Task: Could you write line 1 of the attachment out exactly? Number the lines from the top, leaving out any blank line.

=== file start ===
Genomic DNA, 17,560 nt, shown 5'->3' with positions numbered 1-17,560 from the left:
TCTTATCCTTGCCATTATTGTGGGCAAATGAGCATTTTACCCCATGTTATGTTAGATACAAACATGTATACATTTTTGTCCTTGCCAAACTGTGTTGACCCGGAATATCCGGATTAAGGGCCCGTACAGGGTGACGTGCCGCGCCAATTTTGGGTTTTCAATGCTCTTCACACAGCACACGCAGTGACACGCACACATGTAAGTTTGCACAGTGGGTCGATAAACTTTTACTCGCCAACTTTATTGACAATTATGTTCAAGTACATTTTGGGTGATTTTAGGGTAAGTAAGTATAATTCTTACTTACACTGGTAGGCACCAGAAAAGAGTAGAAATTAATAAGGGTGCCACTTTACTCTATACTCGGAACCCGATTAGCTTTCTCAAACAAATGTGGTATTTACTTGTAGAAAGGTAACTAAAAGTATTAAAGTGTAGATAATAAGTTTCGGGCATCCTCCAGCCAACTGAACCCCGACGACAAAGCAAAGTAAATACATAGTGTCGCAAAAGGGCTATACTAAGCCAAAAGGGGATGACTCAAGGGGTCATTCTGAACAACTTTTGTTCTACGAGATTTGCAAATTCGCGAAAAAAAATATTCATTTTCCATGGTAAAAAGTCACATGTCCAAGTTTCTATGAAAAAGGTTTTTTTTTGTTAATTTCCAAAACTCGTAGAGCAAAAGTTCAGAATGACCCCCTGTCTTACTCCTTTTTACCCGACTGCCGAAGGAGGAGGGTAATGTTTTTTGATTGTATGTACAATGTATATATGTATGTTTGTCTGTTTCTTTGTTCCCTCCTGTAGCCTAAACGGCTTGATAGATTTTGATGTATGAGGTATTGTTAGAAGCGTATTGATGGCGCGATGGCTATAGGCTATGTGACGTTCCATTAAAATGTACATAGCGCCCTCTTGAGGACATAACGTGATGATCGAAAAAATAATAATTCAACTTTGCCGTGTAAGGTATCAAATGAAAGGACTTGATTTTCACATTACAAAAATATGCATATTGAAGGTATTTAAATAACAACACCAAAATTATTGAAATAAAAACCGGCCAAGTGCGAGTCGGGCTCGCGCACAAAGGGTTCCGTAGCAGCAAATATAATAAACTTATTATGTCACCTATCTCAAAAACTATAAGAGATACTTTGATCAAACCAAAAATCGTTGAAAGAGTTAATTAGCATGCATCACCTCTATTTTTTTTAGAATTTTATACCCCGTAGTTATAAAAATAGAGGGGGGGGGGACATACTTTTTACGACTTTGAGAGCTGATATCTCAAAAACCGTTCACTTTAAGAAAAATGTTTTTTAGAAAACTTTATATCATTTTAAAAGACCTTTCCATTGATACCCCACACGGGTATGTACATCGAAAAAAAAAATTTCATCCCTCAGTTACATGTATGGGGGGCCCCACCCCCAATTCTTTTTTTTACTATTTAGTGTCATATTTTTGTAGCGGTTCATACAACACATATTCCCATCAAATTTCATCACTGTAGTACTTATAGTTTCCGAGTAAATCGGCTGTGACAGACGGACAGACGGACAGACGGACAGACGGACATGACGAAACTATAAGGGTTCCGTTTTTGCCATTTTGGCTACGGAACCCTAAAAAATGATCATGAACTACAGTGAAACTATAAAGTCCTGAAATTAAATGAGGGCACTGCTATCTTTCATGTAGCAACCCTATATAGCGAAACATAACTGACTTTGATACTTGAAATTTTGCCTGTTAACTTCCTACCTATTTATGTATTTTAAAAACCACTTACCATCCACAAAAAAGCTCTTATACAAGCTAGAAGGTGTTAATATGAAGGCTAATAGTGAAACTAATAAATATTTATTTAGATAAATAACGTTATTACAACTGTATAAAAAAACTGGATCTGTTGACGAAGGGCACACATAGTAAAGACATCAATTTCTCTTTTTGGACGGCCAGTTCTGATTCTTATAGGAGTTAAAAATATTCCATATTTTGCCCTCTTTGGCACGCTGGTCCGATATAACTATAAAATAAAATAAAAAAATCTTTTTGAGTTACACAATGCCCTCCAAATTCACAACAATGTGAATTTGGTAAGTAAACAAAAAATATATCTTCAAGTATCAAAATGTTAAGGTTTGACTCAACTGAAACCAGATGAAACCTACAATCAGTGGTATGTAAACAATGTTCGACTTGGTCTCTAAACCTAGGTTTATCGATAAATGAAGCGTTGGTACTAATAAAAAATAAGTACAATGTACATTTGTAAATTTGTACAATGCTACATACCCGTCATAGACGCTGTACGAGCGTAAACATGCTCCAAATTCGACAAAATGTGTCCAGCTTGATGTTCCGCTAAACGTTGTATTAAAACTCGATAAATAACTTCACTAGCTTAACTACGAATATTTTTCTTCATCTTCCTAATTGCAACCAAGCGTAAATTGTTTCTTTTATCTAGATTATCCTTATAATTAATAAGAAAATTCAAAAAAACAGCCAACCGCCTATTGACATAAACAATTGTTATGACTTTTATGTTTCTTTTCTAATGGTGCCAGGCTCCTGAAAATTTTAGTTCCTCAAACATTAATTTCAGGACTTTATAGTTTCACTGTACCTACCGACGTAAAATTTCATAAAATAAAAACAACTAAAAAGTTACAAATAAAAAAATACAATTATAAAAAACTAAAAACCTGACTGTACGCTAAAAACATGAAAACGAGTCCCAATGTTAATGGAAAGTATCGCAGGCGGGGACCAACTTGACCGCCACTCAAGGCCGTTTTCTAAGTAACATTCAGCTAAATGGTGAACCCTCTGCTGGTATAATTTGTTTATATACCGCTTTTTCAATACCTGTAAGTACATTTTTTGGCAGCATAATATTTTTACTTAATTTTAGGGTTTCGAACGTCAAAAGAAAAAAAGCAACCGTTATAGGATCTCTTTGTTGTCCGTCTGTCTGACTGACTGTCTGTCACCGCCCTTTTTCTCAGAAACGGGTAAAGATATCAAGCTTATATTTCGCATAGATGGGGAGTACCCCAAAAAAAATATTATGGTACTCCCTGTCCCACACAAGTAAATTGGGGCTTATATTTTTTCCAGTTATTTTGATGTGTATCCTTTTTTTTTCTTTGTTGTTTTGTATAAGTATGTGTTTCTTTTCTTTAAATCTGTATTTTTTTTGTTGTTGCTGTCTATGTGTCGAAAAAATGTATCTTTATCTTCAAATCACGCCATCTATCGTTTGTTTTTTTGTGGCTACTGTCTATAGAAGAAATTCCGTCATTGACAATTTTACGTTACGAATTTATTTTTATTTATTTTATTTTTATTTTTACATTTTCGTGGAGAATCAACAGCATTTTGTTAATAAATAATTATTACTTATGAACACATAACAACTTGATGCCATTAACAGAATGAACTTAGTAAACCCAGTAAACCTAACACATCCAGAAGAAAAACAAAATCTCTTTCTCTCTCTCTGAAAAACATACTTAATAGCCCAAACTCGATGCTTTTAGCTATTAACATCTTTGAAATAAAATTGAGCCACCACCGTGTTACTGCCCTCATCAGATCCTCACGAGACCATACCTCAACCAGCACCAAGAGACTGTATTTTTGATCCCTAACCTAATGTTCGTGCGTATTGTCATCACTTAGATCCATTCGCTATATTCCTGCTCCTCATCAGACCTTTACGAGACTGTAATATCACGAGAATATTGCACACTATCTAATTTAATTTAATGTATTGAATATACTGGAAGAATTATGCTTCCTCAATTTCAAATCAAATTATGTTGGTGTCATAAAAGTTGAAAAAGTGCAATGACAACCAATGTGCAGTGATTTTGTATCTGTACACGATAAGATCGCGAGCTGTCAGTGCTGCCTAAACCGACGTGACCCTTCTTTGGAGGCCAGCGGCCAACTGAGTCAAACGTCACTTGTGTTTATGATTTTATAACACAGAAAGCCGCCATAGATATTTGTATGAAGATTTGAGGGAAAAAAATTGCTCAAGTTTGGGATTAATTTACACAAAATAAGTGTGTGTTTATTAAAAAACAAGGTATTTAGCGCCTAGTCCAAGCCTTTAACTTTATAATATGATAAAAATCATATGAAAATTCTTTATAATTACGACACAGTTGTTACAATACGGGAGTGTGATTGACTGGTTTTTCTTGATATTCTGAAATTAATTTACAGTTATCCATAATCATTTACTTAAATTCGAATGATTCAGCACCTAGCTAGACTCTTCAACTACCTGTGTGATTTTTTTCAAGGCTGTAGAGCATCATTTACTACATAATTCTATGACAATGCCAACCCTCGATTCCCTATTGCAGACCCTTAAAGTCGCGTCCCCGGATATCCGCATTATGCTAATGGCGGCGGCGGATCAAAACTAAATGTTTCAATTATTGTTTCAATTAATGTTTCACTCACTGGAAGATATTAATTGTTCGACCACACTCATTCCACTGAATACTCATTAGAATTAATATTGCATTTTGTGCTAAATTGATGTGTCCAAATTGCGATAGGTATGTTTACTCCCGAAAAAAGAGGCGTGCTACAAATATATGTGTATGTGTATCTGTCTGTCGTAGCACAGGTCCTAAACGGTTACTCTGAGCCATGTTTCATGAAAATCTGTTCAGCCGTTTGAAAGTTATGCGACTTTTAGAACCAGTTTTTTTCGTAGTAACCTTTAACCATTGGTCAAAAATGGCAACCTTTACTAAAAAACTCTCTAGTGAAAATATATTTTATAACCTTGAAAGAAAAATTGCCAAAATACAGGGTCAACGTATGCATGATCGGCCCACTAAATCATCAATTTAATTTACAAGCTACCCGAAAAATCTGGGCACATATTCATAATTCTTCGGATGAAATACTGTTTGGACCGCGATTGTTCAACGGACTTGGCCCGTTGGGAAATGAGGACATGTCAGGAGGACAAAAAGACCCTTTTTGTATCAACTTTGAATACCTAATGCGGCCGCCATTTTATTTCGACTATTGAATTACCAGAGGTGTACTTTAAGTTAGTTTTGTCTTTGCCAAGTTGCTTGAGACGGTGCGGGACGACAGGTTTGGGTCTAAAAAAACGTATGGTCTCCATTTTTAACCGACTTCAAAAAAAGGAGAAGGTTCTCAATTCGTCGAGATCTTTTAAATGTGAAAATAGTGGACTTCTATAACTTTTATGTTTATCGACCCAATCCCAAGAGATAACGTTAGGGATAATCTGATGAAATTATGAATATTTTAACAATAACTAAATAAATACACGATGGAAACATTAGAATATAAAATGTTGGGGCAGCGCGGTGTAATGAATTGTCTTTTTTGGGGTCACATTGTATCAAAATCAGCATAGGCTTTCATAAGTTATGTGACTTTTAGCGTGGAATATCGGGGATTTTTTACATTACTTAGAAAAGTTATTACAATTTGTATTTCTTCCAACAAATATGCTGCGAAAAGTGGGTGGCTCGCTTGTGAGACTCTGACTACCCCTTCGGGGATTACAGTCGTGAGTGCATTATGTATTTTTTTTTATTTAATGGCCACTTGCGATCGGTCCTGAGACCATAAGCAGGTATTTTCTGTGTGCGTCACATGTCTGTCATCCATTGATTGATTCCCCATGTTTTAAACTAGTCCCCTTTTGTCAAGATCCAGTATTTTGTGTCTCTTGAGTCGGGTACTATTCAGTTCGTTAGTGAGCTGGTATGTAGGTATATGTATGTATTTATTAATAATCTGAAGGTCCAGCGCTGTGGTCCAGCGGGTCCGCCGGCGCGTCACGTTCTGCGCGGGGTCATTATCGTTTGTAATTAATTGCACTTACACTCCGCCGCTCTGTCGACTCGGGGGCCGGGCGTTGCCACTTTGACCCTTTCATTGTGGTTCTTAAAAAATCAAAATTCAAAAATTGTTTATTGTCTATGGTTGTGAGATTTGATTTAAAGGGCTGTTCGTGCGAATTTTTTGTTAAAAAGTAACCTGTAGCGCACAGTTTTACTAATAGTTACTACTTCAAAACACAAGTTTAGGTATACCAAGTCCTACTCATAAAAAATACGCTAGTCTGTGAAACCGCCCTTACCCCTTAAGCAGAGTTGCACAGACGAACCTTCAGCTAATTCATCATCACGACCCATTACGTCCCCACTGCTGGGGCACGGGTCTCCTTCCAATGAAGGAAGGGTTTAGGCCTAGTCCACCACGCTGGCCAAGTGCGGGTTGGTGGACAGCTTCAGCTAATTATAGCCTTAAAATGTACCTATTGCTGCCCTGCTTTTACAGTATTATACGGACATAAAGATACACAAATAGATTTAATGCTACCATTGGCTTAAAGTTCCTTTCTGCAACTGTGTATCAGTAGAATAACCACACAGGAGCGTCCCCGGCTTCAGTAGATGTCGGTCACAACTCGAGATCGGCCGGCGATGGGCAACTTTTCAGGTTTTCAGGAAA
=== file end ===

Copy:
Genomic DNA, 17,560 nt, shown 5'->3' with positions numbered 1-17,560 from the left: